Types of bandages and how to apply a bandage

Not only medical workers, but also many companies always keep bandages in their first aid kits at construction sites, offices, etc. In case of emergency, we have to bandage the affected area firmly by ourselves. There are various types of bandages and ways to apply them. It is important to choose the bandage that suits your purpose and to make sure that you are able to apply the bandage correctly.

Types and features of bandages

Bandages play a variety of roles, mainly protecting wounds, supporting drugs and intravenous drip tubes, compressing to stop bleeding, and immobilizing in the event of fractures or dislocations. Therefore, there are several types of bandages, each with different features. Make sure to use them properly according to the purpose and the area where they are used.

Stretch bandage

It is a standard bandage which is thin and stretchy. It is easy to apply and does not loosen easily, and can be easily wrapped around joints and other parts of the body. It is also highly hygroscopic and breathable, and is mainly used to secure a guard over a wound or to protect a wound by providing cushioning. Because of its ability to stretch and contract, it is not used to immobilize an affected area, such as in the case of a fracture.

Elastic bandage

It is a thick, elastic bandage. It has moderate compression force and is mainly used for immobilizing or taping the affected area in the event of fractures, dislocations, sprains, etc. Unlike non-stretch bandages, elastic bandages are stretchable and can be used in areas that are difficult to immobilize, such as joints. They are often used in orthopedics and osteopathic clinics.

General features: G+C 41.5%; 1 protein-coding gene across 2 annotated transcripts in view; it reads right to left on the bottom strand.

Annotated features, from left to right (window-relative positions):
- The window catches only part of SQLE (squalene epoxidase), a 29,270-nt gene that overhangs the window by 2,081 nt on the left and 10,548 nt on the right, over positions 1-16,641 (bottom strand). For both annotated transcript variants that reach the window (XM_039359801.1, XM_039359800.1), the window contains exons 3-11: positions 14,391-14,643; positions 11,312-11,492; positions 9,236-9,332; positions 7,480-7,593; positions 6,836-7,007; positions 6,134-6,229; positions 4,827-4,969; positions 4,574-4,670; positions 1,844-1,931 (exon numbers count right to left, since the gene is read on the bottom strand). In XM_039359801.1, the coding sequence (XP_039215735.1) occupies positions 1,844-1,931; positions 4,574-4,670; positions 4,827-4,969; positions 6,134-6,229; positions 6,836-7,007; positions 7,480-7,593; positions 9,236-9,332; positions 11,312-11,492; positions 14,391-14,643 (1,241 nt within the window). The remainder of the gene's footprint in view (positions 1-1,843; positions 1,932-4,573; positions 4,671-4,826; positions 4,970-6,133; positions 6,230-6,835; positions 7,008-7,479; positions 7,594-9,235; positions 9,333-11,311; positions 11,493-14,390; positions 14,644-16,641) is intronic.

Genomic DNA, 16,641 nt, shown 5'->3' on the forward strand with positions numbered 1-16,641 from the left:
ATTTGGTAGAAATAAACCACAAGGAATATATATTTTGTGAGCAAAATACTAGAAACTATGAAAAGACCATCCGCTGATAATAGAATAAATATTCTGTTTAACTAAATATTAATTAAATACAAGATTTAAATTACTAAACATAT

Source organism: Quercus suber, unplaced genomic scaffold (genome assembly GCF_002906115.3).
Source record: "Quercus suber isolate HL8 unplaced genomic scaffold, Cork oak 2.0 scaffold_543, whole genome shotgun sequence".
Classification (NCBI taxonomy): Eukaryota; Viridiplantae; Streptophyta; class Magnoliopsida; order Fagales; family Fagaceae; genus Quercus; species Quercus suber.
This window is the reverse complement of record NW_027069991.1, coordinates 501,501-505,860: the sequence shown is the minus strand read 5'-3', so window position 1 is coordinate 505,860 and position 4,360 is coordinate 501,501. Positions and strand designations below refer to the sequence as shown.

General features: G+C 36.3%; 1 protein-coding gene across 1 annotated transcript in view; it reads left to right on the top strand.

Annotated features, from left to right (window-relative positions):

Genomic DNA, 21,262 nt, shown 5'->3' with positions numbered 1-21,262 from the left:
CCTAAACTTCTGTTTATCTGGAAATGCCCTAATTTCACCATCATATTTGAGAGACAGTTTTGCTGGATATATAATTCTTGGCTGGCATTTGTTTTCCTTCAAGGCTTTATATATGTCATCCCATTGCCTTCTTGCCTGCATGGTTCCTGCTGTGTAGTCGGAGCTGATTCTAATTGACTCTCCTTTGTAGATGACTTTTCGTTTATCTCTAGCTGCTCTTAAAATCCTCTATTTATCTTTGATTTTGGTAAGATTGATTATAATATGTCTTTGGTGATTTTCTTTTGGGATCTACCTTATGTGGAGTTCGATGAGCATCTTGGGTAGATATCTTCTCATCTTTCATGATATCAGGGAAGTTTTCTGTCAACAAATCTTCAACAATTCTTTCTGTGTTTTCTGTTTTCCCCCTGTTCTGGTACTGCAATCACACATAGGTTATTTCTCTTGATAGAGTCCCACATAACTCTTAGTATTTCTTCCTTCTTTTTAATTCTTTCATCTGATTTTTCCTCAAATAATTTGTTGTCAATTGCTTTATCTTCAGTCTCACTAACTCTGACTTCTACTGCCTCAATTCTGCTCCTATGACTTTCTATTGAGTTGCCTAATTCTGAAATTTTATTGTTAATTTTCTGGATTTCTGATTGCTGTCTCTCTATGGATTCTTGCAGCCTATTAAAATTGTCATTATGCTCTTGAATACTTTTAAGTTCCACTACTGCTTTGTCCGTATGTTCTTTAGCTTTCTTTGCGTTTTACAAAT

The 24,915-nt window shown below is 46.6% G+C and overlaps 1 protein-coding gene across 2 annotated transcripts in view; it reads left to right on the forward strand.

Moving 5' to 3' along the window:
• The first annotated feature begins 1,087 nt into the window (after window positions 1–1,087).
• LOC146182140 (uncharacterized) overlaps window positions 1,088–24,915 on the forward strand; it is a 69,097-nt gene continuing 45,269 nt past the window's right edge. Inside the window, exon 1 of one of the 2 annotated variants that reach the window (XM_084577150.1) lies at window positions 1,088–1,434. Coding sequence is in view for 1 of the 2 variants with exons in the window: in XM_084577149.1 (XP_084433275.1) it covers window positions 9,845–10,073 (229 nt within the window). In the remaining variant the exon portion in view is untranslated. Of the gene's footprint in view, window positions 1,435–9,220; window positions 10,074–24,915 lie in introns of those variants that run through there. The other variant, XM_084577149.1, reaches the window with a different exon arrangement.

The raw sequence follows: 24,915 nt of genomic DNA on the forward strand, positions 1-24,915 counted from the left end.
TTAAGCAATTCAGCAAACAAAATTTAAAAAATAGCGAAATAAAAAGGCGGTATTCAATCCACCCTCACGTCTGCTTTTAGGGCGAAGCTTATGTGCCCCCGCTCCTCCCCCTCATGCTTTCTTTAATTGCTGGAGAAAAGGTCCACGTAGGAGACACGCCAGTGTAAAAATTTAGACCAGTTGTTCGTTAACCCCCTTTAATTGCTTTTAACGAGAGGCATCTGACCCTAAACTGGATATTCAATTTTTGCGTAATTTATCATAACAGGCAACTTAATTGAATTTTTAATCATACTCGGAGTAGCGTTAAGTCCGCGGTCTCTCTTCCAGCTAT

Non-stretch bandage

This type of bandage has no elasticity at all. It is widely used by orthopedic surgeons and osteopathic clinics, etc., mainly for immobilizing the affected area. Since there is no compression, the bandage can be applied without putting pressure on the affected area. However, because they are not elastic, it may be difficult to apply them and they may easily come undone, so some tips are required in how to apply and fasten them.

Adhesive bandage

This bandage has an adhesive on one side. Instead of wrapping and using it like a general bandage, cut and paste the necessary amount like tape. This bandage is used to secure a tube or catheter, fix gauze applied to a joint, or secure a splint in the event of a fracture.

Net bandage

A net bandage is a tube-shaped bandage that is mainly used to cover gauze or medication applied to the affected area to secure it in place. It is elastic and fits all parts of the body, including the head, joints, and shoulders, making it useful when it is difficult to wrap a standard bandage. It is also highly breathable and comfortable.

How to apply a bandage

So how exactly should we apply a bandage? There are different types of bandages, and they can be used for different purposes or in combination. Here are some of the main ways of bandaging and points to note.

How to hold the bandage